Track Name:Omnitopia Surface
Track Composer:Jeremy Soule
Game: Secret of Evermore
Sound Chip/System: Sony SPC700 +Sony DSP
Music can light a fire in the mind. It can burn with emotion and imagery, with stories yet untold. It is a constant creative companion to many people, creators inspiring creators, passing on wonderful, mutating ideas and sparking passions. It’s a wonderful phenomenon.
This track does this for me. Interestingly I’ve never heard the track in situ, only abstractly through SPC files or YouTube. Secret of Evermore was a game I tried to play but it failed to hook me into its gameplay and story, so I only ever got around an hour in. Still, what I had heard of the music impressed me and I sought out the rest of the soundtrack.
Jeremy Soule, best known in the gaming world for his work with Bethesda on the Elder Scrolls series, scored Secret of Evermore as his first game and it is an amazing entrance. Dramatic, emotional, mixing low and high-key sounds, it paints an absolutely amazing soundscape.
“Omnitopia Surface” absolutely blew me away when I first heard it, and I’ve returned to it time and time again. As I mentioned, I have no idea what the music is scoring, what the player is doing, what they know at this moment, but I love it all the same. The combination of the powerful wind-like ambient blast and the fearful skipping notes is emotionally vivid. Grand and dangerous is the world I see in this, ravaged, yet beautiful. Like the ruins of an unimaginable huge city on a rocky, alien plane, hazy from the constant desert sand; with stars above peeking through the deepening sunset, tempting cautious exploration.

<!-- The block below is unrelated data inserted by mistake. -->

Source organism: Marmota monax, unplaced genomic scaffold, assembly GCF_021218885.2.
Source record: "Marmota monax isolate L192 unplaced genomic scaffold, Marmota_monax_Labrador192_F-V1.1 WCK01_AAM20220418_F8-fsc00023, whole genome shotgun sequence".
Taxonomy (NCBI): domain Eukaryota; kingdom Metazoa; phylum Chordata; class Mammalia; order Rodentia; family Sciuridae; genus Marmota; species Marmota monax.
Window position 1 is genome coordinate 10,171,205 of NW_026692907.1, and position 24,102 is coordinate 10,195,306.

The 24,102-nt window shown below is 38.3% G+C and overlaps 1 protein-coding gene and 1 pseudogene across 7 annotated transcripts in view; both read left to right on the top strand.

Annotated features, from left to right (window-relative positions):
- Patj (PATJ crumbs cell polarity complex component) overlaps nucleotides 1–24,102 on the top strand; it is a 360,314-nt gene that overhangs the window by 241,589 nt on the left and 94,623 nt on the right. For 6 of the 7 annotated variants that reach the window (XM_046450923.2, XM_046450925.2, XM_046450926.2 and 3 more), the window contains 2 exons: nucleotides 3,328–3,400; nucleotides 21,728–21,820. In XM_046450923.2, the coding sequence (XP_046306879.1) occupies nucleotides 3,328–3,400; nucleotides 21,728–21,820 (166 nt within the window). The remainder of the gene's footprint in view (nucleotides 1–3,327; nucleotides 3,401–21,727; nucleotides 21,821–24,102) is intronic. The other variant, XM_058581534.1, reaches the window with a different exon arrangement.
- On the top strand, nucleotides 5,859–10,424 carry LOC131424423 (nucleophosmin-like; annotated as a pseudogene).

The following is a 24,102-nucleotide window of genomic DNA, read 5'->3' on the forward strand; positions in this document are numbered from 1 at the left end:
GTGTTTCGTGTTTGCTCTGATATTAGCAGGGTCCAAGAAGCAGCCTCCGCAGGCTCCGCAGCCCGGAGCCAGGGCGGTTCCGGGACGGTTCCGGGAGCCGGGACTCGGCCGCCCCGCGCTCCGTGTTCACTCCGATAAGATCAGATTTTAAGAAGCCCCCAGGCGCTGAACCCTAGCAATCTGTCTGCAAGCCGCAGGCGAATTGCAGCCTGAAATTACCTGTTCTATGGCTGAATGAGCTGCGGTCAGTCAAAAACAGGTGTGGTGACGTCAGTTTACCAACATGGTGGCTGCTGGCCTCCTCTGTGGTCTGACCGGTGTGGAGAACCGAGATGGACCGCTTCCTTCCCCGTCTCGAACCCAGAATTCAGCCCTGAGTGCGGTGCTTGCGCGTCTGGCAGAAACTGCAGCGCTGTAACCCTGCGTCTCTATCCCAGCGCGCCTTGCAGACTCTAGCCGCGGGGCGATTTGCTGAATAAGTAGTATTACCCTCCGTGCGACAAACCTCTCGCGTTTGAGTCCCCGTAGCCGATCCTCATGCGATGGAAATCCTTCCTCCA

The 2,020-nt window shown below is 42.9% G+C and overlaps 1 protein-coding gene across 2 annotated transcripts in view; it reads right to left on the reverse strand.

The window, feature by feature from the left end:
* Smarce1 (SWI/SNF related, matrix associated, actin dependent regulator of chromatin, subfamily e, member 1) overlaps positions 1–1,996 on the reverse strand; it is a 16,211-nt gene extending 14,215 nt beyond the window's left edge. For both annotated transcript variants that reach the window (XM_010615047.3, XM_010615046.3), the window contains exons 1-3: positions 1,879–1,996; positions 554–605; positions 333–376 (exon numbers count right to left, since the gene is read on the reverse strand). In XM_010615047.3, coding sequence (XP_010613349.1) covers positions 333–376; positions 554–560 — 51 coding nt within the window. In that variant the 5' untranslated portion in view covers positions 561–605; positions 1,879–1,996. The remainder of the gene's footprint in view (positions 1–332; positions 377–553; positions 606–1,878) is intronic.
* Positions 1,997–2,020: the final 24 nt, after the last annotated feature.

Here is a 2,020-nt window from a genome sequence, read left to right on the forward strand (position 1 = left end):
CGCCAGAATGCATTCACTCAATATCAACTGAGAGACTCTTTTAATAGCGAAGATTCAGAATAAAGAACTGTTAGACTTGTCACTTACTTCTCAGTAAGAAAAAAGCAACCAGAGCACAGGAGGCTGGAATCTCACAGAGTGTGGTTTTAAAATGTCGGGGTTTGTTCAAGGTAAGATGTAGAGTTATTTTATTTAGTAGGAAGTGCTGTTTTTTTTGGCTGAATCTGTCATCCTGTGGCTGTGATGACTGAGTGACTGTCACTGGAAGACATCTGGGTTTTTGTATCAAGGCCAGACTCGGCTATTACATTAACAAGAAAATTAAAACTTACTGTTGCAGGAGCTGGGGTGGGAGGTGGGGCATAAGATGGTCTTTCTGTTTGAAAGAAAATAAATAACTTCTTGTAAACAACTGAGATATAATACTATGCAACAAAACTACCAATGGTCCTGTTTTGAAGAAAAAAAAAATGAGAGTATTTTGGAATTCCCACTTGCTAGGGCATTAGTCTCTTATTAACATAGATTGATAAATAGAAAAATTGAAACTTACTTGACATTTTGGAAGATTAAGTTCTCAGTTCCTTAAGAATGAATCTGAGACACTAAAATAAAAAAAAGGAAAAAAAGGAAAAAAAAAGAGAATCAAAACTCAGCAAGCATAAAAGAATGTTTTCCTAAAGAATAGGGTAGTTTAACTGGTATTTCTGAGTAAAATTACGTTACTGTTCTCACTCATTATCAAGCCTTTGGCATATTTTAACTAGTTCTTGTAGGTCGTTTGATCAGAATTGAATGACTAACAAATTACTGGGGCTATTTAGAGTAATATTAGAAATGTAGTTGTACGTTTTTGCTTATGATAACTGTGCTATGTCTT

This image could be far, far removed from the game and perhaps one day I will find out, but it proves the power of the music squeezed through the technology in the SNES. It also shows one of those interesting things about artforms that combine many, while I may have disliked the game this was attached to, I love it for itself. When people set out to create a game it is a collaboration of artists of many forms and regardless of the consumer or critical feelings upon its eventual release as a final product there are so many elements involved that it is worth digging, worth examining to find what beauty lies therein.
Credit to James Tarr for the post title!